4. Wow, what a story! That’s incredibly brave to just pick up your life and move it somewhere else, with kids, too! I can’t imagine how you balanced so much at once, from your business to homeschooling to just surviving. It sounds both exciting and terrifying.

    Sometimes the idea of leaving my house for a night sends me into a fit of panic 🙂

    I can understand what you said about the fast food places. One of the things I love about travelling is experiencing the food and there is nothing as disappointing as seeing McDonalds or Starbucks somewhere when you want to experience the culture.

    Sylviane, thanks for this unique interview and Annie, thanks for sharing all that. It’s quite fascinating and exciting.
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    1. Hi Carol,

      Did I tell you how much you crack me up in your comments:) You are always so honest and funny. Frankly, I do not have kids, but I understand how even leaving the house with kids can be an adventure.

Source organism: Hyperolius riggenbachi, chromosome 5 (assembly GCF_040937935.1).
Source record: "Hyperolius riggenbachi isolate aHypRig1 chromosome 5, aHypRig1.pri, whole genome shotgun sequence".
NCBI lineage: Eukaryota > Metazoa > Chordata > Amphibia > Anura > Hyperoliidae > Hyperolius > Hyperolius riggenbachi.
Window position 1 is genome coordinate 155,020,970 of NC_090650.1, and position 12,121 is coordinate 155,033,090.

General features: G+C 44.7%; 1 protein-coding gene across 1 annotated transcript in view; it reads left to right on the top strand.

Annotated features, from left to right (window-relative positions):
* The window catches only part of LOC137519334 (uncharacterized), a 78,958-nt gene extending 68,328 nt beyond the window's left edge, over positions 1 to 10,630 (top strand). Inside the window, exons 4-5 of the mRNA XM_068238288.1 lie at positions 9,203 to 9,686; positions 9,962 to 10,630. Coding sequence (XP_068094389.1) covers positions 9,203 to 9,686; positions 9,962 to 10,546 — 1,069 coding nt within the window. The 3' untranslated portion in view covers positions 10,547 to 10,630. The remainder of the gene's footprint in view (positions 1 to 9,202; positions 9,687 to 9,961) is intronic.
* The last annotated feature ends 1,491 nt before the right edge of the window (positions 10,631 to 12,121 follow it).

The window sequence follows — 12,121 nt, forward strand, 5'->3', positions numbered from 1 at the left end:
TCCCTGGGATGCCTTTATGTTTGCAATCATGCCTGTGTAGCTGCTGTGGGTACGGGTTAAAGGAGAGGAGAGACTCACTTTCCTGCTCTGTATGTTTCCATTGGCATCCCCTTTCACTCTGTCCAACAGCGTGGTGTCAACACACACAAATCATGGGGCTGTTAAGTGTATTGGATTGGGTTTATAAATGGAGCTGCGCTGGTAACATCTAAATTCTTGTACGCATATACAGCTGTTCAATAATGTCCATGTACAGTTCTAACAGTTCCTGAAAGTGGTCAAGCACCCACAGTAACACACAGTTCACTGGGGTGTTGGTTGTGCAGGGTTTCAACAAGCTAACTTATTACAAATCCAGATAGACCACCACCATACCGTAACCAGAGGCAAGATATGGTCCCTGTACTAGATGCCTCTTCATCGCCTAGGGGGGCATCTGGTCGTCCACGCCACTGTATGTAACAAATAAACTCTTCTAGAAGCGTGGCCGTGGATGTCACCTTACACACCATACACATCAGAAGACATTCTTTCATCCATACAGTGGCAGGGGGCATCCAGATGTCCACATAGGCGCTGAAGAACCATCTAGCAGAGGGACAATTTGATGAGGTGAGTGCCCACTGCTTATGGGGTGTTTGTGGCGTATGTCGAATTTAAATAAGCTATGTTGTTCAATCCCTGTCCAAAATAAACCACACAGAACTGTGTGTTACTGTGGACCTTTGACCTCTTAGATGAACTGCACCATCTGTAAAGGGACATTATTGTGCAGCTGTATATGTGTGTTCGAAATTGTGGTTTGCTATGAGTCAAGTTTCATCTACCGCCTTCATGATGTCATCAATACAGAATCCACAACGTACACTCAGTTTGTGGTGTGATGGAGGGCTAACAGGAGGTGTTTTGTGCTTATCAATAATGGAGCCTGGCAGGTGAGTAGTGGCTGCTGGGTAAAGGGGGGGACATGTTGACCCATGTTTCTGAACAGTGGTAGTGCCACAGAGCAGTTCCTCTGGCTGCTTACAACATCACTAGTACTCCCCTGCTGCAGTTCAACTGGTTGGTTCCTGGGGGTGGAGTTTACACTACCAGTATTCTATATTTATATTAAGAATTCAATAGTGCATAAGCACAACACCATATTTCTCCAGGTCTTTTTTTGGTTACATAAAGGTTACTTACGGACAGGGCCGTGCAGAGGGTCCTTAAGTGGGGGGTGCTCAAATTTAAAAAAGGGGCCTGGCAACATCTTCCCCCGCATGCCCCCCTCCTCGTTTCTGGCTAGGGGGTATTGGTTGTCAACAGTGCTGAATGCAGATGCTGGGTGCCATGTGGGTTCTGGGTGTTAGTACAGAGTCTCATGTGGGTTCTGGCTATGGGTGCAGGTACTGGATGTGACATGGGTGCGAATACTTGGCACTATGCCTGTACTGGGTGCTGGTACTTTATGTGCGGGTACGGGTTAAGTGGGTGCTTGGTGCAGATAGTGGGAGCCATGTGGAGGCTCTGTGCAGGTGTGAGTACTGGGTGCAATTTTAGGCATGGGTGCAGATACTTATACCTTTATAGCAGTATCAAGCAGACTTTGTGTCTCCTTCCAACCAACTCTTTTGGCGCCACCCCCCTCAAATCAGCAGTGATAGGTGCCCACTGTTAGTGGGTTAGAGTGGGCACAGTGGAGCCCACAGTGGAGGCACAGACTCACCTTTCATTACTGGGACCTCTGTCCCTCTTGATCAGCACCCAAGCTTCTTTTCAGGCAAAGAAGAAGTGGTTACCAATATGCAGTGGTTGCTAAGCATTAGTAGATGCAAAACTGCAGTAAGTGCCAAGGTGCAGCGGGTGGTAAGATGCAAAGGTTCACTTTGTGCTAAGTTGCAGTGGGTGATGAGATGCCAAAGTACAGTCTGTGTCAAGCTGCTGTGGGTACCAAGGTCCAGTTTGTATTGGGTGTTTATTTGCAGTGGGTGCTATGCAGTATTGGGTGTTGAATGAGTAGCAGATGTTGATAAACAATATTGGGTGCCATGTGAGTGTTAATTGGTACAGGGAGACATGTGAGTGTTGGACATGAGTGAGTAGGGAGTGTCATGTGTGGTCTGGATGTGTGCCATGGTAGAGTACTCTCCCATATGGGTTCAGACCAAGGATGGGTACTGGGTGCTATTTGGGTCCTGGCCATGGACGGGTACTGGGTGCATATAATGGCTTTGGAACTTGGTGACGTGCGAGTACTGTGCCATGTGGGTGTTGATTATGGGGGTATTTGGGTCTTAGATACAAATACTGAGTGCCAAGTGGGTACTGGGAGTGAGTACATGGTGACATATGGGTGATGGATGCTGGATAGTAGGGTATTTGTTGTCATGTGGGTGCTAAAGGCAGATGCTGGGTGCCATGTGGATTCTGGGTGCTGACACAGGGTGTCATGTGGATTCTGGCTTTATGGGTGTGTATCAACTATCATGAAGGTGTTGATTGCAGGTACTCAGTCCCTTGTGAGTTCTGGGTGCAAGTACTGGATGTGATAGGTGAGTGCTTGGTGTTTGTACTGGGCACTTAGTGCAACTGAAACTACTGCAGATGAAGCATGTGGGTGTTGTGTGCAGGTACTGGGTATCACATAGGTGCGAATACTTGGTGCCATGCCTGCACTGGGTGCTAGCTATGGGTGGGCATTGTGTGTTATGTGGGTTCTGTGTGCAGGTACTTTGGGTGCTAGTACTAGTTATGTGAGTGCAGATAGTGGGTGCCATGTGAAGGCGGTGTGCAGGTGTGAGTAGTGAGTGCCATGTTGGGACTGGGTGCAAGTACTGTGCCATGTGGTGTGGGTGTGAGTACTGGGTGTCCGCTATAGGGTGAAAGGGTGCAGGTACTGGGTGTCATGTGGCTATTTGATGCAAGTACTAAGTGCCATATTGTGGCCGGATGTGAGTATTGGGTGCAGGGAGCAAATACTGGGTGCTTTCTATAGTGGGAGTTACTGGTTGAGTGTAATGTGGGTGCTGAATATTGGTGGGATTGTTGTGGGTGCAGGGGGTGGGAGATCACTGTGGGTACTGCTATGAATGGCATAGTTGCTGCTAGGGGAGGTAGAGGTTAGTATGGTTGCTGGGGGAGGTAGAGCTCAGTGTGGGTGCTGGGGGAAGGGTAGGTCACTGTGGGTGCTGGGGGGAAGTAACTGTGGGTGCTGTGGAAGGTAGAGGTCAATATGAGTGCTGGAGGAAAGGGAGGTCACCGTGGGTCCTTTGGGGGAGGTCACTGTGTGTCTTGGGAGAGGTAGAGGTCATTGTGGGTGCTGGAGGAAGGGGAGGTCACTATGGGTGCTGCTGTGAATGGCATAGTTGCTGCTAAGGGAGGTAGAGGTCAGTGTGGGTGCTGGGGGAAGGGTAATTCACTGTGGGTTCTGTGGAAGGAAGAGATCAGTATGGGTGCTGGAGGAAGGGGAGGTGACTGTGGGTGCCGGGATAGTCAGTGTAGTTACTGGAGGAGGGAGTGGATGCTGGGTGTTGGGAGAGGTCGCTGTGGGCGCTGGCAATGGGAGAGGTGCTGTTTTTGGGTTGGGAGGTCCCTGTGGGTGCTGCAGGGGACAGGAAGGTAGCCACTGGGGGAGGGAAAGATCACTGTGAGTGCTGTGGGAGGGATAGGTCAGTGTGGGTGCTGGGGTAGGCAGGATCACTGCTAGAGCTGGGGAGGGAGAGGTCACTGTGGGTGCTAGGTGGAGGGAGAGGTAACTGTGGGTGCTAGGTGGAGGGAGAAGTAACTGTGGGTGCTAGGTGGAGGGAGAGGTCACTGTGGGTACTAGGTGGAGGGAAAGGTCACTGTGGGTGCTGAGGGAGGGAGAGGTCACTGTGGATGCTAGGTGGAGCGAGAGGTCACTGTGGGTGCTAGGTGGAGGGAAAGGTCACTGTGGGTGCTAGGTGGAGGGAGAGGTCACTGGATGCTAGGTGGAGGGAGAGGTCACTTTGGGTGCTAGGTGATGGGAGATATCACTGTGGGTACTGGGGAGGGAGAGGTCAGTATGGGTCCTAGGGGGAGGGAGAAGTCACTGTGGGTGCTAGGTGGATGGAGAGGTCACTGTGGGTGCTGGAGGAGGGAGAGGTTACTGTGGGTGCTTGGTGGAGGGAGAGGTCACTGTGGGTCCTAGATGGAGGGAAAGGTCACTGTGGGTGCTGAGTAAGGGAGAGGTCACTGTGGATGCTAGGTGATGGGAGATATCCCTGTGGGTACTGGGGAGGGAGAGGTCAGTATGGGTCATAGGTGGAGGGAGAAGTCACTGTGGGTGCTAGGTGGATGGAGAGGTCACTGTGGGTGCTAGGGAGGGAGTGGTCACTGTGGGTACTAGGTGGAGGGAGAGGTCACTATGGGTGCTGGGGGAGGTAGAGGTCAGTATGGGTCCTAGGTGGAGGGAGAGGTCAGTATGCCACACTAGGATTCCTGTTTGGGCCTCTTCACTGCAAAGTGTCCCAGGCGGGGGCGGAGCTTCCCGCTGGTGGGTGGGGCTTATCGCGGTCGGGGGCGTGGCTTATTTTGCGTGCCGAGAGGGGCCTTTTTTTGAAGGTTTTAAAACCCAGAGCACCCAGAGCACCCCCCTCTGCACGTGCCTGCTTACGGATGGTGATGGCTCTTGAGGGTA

I always took my two cats with me on vacation and I tell you, that’s work too 🙂

      I’m really glad if you enjoyed what Annie is sharing about her experience with her family. I’m really happy with this post, hope it can help some people and become viral, maybe 🙂

  5. Thanks for introducing us to Annie! As I was reading this post, all I could think of was Annie is the poster gal for getting out of your box. So many people are fearful of change let alone changing locations. Some people won’t even move to a different state here in the US. I find that Annie is not only living her dream, but showing her children what the world really is all about.